Miffed with the verdict of the court, the Indian parliament passed the Constitution (24th Amendment) Act, 1971 to nullify the ruling of IC Golakhnath case. This amendment inserted Clause (4) in Article 13 and Clause (3) in Article 368 to the effect, “Nothing in Article 13 shall apply to any amendment of this Constitution made under Article 368.” The Constitutionality of this amendment was upheld by the Supreme Court in Keshvanand Bharati v. State of Kerala (AIR 1973). It thus laid the controversy to rest. It follows that the term “law” in Article 13 excludes an amendment of the Constitution made under Article 368.

The Keshvanand Bharati case is one of the finest judgments of Supreme Court of India which brought a new constitutional dawn in India.

However, the Keshvanand Bharati case is one of the finest judgments of Supreme Court of India which brought a new constitutional dawn in India. The Court offered a long list of features as basic structure of Indian Constitution which can neither be amended nor be nullified by the parliament. The supremacy of Constitution; republic and democratic form of government; secular form of government; separation of power; federal character of constitution; unity and integrity of nation; sovereignty of India; democratic character of policies of India; individual freedoms; or welfare state were held to be the basic structure of Indian Constitution, meaning thereby the parliament of India is not competent to amend or nullify these foundations of Indian Constitution.

In Indira Gandhi v. Raj Narayan, the Supreme Court added rule of law; judicial review; democracy and fair election; and objectives mentioned in preamble as basic structures of Indian Constitution.

In L Chandra Kumar v. Union of India (1997), the apex Court of India held that clause 2 (d) of Article 323A and clause 3 (d) of Article 323B to the extent they exclude the jurisdiction of the High Court and Supreme Court under Articles 226, 227 and 32 would be unconstitutional and for the same reason Section 28 of Administrative Tribunal Act, 1985 which contains the “exclusion of jurisdiction” clause also held unconstitutional. With this, the apex Court held that the decisions of tribunal can be challenged before the Division Bench of High Court. It is to be noted here that Article 323 A (2d) and Article 323B (3d) were inserted through amendment in Constitution to curtail the power of High Court. But these two provisions were held ultra-vires to the Constitution by the apex Court. In doing so, the Court expanded the horizon of judicial review. Now, the power of judicial review cannot be abrogated even by the amendment of Constitution.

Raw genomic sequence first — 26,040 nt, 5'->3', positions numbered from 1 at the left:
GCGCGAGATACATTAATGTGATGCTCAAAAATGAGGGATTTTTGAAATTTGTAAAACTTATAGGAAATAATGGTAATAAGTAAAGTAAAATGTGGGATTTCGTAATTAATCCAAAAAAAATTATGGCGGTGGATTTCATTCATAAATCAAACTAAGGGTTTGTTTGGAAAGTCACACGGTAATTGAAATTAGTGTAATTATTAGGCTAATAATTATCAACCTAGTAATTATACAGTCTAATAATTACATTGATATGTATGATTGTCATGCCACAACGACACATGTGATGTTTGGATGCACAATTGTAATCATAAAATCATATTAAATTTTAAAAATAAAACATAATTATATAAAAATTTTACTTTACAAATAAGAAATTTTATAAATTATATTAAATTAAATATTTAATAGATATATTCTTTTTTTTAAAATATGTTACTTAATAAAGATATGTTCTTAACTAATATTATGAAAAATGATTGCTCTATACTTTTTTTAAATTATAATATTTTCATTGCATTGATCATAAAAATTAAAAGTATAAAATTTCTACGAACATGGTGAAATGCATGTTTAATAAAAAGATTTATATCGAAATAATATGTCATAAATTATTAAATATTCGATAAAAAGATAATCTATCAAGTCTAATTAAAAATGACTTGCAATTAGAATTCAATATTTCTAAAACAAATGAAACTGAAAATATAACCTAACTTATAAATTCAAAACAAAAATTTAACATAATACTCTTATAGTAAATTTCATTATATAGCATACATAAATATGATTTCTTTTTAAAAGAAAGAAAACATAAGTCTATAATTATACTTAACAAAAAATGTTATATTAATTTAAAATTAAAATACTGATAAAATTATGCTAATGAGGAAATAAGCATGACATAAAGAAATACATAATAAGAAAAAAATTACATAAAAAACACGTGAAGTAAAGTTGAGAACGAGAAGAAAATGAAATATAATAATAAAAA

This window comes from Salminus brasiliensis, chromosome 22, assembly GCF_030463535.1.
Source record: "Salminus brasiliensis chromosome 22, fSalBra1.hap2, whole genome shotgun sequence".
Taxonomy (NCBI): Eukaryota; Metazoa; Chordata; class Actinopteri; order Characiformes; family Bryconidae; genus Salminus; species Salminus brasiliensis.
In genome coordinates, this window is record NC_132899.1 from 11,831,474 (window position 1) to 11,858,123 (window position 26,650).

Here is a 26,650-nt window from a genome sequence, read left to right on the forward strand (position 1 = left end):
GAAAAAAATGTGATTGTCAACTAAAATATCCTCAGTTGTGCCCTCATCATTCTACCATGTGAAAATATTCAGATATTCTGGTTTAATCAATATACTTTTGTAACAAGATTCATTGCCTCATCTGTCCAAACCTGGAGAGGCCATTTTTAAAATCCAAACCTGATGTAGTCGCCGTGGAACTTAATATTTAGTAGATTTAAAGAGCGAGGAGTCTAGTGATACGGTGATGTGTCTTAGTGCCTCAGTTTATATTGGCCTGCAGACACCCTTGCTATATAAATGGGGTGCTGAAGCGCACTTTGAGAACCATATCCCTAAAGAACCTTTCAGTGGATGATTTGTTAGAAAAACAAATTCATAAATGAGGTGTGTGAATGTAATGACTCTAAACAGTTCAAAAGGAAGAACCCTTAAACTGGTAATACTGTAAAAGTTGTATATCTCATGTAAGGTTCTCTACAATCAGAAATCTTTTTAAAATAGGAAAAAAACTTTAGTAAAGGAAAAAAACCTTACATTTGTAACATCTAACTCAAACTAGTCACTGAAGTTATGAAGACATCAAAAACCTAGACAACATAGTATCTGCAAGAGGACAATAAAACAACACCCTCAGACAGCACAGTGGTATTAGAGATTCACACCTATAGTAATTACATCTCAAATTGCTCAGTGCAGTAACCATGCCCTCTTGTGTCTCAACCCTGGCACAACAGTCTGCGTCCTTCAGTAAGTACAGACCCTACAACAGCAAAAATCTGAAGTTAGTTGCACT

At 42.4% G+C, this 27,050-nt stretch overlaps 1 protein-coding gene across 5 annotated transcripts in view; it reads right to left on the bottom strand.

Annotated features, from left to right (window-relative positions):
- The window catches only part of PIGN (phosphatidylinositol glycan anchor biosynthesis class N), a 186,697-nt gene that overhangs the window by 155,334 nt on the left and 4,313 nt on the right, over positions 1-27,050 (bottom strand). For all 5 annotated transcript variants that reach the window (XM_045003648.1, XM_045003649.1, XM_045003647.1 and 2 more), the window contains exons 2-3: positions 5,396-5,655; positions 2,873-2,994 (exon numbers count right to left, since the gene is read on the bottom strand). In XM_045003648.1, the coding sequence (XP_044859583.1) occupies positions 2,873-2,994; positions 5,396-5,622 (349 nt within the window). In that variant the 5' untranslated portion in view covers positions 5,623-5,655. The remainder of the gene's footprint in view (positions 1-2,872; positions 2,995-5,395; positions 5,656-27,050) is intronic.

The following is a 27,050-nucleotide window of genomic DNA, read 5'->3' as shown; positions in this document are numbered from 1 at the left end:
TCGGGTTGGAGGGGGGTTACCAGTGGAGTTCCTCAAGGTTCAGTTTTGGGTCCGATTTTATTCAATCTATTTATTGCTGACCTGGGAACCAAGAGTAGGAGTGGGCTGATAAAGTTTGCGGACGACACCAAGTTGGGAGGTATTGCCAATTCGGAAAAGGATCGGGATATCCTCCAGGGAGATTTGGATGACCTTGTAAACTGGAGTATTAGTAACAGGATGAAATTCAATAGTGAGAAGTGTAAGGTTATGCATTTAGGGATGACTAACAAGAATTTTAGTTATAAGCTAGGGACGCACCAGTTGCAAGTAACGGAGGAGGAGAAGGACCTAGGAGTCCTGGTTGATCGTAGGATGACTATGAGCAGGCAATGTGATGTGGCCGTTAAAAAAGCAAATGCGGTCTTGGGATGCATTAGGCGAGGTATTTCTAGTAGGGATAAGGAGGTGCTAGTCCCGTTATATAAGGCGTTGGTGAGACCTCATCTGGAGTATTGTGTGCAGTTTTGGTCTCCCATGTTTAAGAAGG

Image credit: Democratic Audit

Recently, Ayodhya verdict too could be taken as one of the landmark judgments. The Court succeeded to put the controversies at rest by paving the ways for the construction of Ram temple at Ayodhya. The court relied on documentary evidences, travelogues and others to arrive at a conclusion. This too conforms that the people have faith on judiciary. They consider judicial department as the last resort. India believes that the Supreme Court is there to prevail constitutionalism over undemocratic acts.

This year India celebrates 70th Constitution Day. The Supreme Court of India has played an instrumental role in strengthening the constitutional ethos with which Indian democracy is moving forward. Nepal needs to learn from India’s constitutional guarantee of constitutionalism and its longevity. Changing the Constitution every 10 years shows that our leaders lack a long term vision. We need to ensure the durability of this hallowed document.

The writer holds an LLM in Constitutional Law from Uttaranchal University.

Published on 26 November 2019